Hindbrain adrenergic/noradrenergic control of integrated endocrine and autonomic stress responses.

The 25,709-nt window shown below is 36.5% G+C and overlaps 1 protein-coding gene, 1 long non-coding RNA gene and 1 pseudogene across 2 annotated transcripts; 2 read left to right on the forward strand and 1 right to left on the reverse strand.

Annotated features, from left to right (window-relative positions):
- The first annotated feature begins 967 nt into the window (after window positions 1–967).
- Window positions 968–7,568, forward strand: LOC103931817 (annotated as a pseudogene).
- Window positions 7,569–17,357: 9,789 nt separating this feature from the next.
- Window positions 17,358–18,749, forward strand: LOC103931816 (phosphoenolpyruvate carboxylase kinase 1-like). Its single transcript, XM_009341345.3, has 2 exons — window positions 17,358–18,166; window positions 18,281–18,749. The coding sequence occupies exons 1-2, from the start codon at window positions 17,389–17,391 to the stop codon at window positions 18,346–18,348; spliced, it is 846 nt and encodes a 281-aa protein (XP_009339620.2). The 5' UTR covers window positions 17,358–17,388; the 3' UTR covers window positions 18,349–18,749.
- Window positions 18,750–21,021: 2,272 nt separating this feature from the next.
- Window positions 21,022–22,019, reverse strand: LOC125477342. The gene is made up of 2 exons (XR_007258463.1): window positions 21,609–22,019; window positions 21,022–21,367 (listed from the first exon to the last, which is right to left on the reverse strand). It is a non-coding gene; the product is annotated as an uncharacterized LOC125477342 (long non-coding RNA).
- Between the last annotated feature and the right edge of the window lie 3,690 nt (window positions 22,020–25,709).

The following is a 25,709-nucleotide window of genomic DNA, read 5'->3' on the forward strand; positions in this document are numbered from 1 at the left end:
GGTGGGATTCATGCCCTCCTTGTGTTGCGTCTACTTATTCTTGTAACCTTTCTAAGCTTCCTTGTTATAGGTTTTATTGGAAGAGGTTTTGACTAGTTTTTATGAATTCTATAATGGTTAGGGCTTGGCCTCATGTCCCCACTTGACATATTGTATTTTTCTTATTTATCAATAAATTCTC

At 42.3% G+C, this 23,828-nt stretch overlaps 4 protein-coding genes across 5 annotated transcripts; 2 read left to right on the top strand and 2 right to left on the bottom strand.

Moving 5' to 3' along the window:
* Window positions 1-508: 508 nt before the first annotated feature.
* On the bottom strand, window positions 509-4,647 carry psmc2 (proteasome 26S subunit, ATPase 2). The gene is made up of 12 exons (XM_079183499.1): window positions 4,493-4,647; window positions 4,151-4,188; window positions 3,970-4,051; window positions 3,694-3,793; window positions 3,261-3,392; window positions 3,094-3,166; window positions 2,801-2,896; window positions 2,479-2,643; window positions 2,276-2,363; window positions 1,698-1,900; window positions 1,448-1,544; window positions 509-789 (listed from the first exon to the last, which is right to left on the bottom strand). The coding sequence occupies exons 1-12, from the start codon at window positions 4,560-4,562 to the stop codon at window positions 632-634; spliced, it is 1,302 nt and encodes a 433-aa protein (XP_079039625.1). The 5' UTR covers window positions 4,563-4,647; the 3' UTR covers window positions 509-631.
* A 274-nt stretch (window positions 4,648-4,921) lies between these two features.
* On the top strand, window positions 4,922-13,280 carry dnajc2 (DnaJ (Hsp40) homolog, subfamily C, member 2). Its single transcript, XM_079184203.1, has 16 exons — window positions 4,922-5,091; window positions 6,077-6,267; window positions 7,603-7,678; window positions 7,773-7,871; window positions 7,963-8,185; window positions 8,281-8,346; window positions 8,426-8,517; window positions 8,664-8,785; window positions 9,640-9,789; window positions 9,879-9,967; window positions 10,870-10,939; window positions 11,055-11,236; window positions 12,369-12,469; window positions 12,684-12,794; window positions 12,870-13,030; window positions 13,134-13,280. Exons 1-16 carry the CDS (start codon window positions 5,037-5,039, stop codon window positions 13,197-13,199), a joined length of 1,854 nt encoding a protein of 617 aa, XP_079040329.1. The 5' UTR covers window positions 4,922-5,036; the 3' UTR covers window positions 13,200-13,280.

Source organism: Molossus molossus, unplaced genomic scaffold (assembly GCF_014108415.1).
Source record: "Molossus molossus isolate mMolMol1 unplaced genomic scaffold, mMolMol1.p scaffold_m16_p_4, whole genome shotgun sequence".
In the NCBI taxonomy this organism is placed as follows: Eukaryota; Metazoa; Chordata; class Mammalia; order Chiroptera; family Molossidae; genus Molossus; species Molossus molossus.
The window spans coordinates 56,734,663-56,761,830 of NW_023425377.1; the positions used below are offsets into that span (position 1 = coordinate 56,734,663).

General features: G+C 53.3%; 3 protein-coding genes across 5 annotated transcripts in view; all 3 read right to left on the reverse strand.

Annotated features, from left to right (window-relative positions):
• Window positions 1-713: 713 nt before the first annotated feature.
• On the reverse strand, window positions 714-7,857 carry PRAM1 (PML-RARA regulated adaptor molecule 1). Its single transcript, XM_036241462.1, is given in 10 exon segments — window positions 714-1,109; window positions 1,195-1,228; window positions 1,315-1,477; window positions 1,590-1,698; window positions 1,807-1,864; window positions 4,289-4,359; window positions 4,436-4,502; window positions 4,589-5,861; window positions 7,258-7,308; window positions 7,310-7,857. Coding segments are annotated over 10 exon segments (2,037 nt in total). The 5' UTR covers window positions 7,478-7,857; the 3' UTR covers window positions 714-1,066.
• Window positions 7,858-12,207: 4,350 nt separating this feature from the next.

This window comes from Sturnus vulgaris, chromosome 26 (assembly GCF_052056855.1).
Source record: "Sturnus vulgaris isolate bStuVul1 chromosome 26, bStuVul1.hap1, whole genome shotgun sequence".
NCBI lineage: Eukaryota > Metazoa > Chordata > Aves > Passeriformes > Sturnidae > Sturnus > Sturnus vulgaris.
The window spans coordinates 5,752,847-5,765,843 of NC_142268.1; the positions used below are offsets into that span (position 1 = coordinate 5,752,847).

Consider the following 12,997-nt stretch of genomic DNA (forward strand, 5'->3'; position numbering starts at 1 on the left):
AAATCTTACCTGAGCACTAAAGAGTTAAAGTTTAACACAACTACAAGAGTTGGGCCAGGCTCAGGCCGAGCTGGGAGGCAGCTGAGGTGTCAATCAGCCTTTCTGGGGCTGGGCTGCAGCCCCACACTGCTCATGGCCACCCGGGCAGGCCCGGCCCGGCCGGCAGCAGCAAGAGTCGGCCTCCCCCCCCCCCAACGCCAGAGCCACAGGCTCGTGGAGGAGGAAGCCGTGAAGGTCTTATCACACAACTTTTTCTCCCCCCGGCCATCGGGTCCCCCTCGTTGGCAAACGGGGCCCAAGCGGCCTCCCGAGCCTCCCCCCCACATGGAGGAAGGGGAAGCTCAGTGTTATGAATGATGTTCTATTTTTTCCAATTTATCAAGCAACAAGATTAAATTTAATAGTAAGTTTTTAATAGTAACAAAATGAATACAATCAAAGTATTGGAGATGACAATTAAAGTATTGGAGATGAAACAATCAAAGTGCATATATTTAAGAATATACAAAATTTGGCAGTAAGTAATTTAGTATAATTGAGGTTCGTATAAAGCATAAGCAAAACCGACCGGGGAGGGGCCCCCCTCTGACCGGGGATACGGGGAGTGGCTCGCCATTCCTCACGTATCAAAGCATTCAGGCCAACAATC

Hindbrain adrenergic/noradrenergic nuclei facilitate endocrine and autonomic responses to physical and psychological challenges. Neurons that synthesize adrenaline and noradrenaline target hypothalamic structures to modulate endocrine responses while descending spinal projections regulate sympathetic function. Furthermore, these neurons respond to diverse stress-related metabolic, autonomic, and psychosocial challenges. Accordingly, adrenergic and noradrenergic nuclei are integrative hubs that promote physiological adaptation to maintain homeostasis. However, the precise mechanisms through which adrenaline- and noradrenaline-synthesizing neurons sense interoceptive and exteroceptive cues to coordinate physiological responses have yet to be fully elucidated. Additionally, the regulatory role of these cells in the context of chronic stress has received limited attention. This mini-review consolidates reports from pre-clinical rodent studies on the organization and function of brainstem adrenaline and noradrenaline cells to provide a framework for how these nuclei coordinate endocrine and autonomic physiology. This includes identification of hindbrain adrenaline- and noradrenaline-producing cell groups and their role in stress responding through neurosecretory and autonomic engagement. Although temporally and mechanistically distinct, the endocrine and autonomic stress axes are complementary and interconnected. Therefore, the interplay between brainstem adrenergic/noradrenergic nuclei and peripheral physiological systems is necessary for integrated stress responses and organismal survival.
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